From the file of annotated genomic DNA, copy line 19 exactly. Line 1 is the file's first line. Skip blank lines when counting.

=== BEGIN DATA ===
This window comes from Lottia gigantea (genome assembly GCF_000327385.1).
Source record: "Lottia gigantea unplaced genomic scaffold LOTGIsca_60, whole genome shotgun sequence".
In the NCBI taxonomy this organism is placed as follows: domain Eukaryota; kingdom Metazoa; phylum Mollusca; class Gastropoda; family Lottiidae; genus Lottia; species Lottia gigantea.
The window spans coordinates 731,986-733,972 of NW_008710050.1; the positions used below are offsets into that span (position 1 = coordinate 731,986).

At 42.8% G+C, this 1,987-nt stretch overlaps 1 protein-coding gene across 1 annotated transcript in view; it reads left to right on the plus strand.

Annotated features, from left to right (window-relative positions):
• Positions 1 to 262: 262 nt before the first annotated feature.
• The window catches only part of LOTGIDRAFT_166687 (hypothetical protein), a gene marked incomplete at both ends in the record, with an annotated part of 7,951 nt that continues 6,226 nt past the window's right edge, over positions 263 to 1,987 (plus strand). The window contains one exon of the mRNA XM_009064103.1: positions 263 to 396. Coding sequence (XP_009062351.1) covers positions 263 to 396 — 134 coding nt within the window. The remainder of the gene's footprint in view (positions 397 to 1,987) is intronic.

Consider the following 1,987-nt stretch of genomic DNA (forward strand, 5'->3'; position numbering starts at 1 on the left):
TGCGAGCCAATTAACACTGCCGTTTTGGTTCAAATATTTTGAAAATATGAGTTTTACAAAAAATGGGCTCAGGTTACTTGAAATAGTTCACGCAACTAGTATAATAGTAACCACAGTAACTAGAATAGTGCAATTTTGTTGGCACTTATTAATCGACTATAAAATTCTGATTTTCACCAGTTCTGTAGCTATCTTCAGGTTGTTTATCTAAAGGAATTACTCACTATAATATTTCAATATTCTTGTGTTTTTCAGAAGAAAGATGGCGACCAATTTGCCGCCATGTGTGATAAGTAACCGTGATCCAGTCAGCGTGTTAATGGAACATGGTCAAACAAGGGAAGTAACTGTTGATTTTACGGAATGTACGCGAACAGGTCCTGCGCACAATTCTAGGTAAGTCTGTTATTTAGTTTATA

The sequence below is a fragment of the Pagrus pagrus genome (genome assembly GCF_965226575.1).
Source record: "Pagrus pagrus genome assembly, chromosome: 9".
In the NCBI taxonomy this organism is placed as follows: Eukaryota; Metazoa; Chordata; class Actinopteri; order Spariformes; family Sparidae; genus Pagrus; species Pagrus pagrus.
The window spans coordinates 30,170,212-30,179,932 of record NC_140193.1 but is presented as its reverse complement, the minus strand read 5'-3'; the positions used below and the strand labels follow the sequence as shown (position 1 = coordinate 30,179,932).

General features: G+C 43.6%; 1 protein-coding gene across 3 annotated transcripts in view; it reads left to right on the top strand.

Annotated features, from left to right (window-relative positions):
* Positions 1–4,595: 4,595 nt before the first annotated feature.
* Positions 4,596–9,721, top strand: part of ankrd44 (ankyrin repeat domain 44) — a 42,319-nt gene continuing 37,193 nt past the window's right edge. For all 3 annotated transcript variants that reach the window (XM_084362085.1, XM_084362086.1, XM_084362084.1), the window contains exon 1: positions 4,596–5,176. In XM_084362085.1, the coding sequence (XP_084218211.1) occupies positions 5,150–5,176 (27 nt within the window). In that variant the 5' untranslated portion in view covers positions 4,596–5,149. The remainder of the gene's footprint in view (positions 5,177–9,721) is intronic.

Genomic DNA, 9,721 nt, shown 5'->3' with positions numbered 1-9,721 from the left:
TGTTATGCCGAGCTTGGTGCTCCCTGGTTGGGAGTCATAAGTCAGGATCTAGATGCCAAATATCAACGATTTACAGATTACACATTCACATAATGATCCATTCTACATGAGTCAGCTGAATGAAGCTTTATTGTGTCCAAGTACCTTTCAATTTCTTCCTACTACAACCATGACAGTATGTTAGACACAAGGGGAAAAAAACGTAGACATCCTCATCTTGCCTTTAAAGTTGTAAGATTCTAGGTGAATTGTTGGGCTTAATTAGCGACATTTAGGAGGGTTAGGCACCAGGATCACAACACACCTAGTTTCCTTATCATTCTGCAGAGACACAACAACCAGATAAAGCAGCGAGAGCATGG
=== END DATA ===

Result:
Genomic DNA, 9,721 nt, shown 5'->3' with positions numbered 1-9,721 from the left: